Some of you may have heard that there is legislative language that would force the FAA to promulgate unnecessary regulations related to marking of “influencing parts.” These would be defined as parts that can affect an engine LLP; there is no further refinement that would limit the scope of the term “affect.”
The proposed legislation would require the FAA to issue regulations for marking these “influencing parts.” Ordinarily, you mark a part because the part marking is perceived to be useful; but it appears that the proposed markings would not be used for anything. No guidance for what should be marked on new parts is indicated, so one cannot even guess at the purpose that such markings might achieve.
Under the proposal, the FAA would also be required to issue regulations for “post repair marking or identification on an influencing part [to reflect] the drawings and specifications used to gain the repair design approval issued by the Federal Aviation Administration.” What is wrong with this picture:
- Remember that the description of the work performed is required to be on the approval for return to service and is typically included in the work order as well, so this marking requirement is generally redundant.
- The FAA has no uniform identification system for drawings and specifications, and drawings and specifications are typically proprietary, so the reference would also be meaningless to third parties in many cases, thus the specific requirment provides no value.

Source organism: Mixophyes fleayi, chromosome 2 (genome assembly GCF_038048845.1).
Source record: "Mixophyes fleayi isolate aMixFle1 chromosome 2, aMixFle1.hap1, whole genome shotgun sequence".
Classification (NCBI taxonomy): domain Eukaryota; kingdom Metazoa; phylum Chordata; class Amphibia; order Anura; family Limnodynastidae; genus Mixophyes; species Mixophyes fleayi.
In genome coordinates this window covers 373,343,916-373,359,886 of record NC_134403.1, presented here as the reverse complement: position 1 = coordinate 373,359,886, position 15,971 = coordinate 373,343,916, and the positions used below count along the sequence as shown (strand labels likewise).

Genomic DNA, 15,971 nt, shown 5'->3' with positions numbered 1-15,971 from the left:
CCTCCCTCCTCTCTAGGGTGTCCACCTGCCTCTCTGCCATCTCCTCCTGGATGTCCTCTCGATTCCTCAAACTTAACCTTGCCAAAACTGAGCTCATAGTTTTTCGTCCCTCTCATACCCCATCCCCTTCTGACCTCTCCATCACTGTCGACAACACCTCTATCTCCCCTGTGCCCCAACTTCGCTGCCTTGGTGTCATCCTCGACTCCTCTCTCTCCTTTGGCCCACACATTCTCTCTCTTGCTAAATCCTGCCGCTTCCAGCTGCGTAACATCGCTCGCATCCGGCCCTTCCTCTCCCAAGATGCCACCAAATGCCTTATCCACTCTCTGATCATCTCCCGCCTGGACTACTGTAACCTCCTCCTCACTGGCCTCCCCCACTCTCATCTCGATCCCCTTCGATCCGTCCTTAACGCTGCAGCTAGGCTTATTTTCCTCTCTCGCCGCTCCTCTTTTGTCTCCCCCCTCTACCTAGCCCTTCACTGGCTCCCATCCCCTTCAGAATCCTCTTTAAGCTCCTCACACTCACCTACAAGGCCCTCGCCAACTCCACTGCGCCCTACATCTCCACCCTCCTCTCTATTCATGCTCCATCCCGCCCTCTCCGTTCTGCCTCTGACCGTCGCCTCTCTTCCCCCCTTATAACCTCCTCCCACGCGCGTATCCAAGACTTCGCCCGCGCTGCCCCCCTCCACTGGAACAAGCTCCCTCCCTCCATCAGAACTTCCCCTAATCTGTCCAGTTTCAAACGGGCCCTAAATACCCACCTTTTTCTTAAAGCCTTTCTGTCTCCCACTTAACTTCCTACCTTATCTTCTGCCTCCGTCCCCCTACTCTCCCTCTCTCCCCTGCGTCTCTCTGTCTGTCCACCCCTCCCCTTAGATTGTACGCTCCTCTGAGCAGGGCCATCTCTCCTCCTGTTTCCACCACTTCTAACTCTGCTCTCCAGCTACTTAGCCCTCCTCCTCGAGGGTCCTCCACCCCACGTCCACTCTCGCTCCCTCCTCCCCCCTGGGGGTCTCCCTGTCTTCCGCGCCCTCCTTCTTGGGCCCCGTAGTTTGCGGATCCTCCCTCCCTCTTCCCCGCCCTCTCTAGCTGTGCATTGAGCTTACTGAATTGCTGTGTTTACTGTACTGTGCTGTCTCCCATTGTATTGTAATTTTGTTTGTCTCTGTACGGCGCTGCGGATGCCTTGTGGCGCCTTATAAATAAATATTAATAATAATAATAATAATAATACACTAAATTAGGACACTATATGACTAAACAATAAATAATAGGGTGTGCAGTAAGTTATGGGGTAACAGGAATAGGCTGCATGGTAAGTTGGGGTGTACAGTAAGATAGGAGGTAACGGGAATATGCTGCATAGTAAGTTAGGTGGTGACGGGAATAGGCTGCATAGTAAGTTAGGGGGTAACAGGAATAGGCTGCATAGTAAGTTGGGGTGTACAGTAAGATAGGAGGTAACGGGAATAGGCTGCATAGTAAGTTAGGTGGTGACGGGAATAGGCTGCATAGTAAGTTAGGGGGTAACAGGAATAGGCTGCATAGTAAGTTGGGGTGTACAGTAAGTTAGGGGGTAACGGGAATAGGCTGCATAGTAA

- Given the fact that hot section parts generally will lose markings due to the conditions inside the engine it appears that this requirement is not calculated to achieve anything useful for such parts.
- Finally, marking engine parts in a way that will not be rapidly eradicated may require physical marking (like vibra-peening); such marking practices need to be researched for individual parts because of the possibility that they may undermine the strength or integrity of the part (thus wasting resources better spent on protecting safety). So such marking requirements may actually undermine the safety of aircraft engines!
Perhaps the most important issue here is that anything that seemed good about this proposal already exists in FAA regulations and/or guidance. The FAA has been diligent on the issues surrounding this proposal, and legislation is not needed. Legislation of this sort would only serve to divert important FAA resources away from issues that really do affect safety.
Several trade associations have banded together to write Congress about the impracticality of this proposal. The letter is being transmitted to Congress today.
Special thanks go out to Daniel Fisher, the Vice President of Legislative Affairs for ARSA, who alerted us to this legislative issue and who led the effort to send a letter to Capitol Hill on this issue.